In April, a worker at the North Dakota Mill in Grand Forks was confirmed to have tested positive for coronavirus.

Shortly after, Vance Taylor, the mill’s CEO, was on the phone with the Herald on a Sunday morning, providing information about the confirmation at the state-owned facility. The office of North Dakota Gov. Doug Burgum was helpful that day, too. And that was for a single positive test.

And for the better part of two months, the city of Grand Forks has made various leaders available during regular press conferences to answer questions about the pandemic.

But that’s in Grand Forks. In neighboring Polk County, Minn., information isn’t so easily gained.

Over the course of the last week, the Herald pursued information about an outbreak at Douglas Place, an East Grand Forks men’s addiction treatment facility. The newspaper began receiving anonymous tips about an outbreak there Friday, May 8.

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Over the course of the next four days, the Herald reached out to Douglas Place or Meridian Behavioral Health, which owns the facility, at least eight times in attempts to confirm the outbreak. Telephone messages and emails were either not returned or staffers referred the Herald to others.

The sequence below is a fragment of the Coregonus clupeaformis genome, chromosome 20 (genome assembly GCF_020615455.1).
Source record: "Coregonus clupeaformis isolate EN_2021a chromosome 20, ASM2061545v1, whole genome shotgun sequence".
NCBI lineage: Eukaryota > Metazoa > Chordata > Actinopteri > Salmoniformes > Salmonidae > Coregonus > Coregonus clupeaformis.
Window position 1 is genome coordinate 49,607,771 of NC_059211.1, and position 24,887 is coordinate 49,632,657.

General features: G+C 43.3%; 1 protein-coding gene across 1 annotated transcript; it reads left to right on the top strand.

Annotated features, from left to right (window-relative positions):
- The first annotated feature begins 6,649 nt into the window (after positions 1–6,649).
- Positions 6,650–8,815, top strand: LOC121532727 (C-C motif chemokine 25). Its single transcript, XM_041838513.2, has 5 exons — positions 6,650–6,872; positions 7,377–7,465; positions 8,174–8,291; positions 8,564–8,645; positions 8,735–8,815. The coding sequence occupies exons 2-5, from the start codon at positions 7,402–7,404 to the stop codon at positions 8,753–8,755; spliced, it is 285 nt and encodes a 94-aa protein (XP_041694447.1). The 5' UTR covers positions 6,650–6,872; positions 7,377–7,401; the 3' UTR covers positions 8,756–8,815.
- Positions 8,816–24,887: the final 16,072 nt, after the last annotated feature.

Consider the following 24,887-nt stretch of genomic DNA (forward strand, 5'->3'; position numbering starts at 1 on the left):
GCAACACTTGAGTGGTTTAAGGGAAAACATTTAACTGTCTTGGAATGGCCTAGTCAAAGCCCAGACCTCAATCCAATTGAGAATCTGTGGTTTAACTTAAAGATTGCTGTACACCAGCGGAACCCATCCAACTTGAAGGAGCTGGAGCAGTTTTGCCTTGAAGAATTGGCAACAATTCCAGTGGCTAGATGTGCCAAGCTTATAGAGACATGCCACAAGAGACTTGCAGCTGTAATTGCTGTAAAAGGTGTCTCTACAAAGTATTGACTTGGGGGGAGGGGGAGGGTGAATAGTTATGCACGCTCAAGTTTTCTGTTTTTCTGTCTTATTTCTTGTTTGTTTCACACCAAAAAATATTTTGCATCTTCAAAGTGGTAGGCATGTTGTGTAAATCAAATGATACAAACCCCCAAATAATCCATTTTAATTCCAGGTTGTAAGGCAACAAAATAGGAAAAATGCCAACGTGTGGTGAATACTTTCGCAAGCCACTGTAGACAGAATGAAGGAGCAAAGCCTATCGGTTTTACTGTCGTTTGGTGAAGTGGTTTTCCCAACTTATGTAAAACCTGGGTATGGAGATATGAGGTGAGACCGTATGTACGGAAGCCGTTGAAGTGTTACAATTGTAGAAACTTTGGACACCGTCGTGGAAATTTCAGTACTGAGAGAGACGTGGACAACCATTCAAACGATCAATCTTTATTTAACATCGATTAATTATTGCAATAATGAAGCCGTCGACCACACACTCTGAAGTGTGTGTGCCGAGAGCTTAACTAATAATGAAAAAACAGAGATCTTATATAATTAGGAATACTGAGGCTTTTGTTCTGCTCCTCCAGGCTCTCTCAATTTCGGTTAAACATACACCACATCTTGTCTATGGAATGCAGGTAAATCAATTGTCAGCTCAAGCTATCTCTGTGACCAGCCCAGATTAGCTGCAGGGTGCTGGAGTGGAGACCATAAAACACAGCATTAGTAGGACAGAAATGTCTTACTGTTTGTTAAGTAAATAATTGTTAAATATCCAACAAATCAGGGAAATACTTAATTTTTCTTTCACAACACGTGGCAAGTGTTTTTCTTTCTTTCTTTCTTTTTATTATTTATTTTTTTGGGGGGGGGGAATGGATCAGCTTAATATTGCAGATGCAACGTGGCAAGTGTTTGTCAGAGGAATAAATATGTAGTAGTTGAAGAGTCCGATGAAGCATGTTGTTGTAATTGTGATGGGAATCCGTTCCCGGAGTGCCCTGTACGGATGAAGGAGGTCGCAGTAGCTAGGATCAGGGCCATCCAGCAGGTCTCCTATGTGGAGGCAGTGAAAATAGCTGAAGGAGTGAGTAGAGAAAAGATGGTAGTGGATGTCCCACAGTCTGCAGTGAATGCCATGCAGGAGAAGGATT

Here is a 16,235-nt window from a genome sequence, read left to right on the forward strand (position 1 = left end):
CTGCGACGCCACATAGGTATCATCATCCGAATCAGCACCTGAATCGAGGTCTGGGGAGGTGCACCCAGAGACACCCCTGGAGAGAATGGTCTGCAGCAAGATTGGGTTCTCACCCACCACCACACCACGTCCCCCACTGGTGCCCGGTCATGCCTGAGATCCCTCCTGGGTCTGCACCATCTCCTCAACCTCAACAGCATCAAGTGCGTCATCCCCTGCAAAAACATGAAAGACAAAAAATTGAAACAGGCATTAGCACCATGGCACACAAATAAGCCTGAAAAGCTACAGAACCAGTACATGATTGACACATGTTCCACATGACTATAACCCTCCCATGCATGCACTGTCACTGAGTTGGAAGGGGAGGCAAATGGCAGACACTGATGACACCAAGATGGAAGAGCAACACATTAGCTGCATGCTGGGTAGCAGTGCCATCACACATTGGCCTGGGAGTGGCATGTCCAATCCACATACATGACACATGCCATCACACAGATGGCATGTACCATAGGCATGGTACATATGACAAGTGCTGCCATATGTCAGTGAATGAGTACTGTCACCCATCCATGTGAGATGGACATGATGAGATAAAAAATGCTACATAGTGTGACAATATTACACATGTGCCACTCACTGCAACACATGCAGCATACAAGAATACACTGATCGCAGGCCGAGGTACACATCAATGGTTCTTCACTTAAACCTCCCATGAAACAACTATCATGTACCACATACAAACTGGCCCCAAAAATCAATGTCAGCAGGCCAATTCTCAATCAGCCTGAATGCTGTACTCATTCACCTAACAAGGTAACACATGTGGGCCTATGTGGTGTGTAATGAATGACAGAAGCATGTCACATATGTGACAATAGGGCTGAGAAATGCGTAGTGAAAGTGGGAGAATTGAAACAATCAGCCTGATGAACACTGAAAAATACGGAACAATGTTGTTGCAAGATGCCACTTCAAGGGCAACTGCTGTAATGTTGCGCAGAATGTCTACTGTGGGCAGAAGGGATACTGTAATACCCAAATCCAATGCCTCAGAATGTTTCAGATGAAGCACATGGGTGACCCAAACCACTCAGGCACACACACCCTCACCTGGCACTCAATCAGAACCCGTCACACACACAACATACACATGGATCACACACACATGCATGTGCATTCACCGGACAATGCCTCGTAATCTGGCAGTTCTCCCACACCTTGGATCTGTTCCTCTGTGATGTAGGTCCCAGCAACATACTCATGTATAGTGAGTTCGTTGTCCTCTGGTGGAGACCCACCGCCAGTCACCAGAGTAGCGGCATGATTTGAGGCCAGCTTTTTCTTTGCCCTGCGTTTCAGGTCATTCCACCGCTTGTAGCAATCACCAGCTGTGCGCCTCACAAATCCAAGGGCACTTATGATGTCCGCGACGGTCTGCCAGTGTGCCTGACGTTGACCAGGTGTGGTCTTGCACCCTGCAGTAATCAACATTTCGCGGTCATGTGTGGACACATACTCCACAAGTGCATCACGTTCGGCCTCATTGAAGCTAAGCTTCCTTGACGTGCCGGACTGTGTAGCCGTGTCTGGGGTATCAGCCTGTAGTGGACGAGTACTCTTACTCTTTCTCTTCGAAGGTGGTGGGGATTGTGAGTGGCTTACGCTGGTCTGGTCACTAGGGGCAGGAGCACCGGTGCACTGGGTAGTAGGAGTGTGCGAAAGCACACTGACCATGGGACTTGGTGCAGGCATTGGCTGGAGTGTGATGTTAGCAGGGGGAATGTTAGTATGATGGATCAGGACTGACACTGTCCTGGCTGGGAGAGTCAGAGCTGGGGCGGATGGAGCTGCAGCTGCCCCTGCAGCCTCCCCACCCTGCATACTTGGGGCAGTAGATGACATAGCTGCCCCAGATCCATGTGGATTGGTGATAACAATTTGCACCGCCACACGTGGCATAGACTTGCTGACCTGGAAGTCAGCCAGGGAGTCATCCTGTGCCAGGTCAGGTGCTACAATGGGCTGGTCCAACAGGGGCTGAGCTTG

Staff at Polk County Public Health and the Minnesota Department of Health were also largely unresponsive. Doug Schultz, an information officer with the Minnesota Department of Health, early Tuesday morning asked the Herald to inquire about the outbreak in writing, but he did not answer later in the day. The Herald left messages with the office of Sarah Reese, director of the Polk County Public Health Department, but that call was not returned. Reese later followed up with an email in which she said the state health department was conducting case investigations and other follow-ups.

But it took a Grand Forks official – Public Health Director Debbie Swanson – to confirm that at least six people associated with Douglas Place have tested positive.

And here’s the rub: She said it during a Grand Forks – not an East Grand Forks – press conference.

"I think there are plenty of people who are aware, and it definitely does need attention," she told reporters.

Obviously, Douglas Place knew, yet declined to confirm it publicly. The Polk County Health Department knew. The Minnesota Department of Health knew. And Mayor Steve Gander knew as early as April 24, he later told the Herald.

Residents deserve to know when they are at-risk of contracting COVID-19. It’s a potential life-and-death situation, and public entities absolutely must be open and transparent about outbreaks.

More maddening is their lack of response once asked about the outbreak.

It’s important to note that the Herald didn’t reach out specifically to Gander after first hearing of the outbreak. But the newspaper did seek confirmation from Douglas Place, from the county and the state, to no avail.

The city didn’t announce the positive cases, the mayor said, because it deferred to the county and state. Nonetheless, the city, the county and the state need to realize the importance of transparency in times of crisis.

They all could learn a lesson from their neighbors in Grand Forks and North Dakota.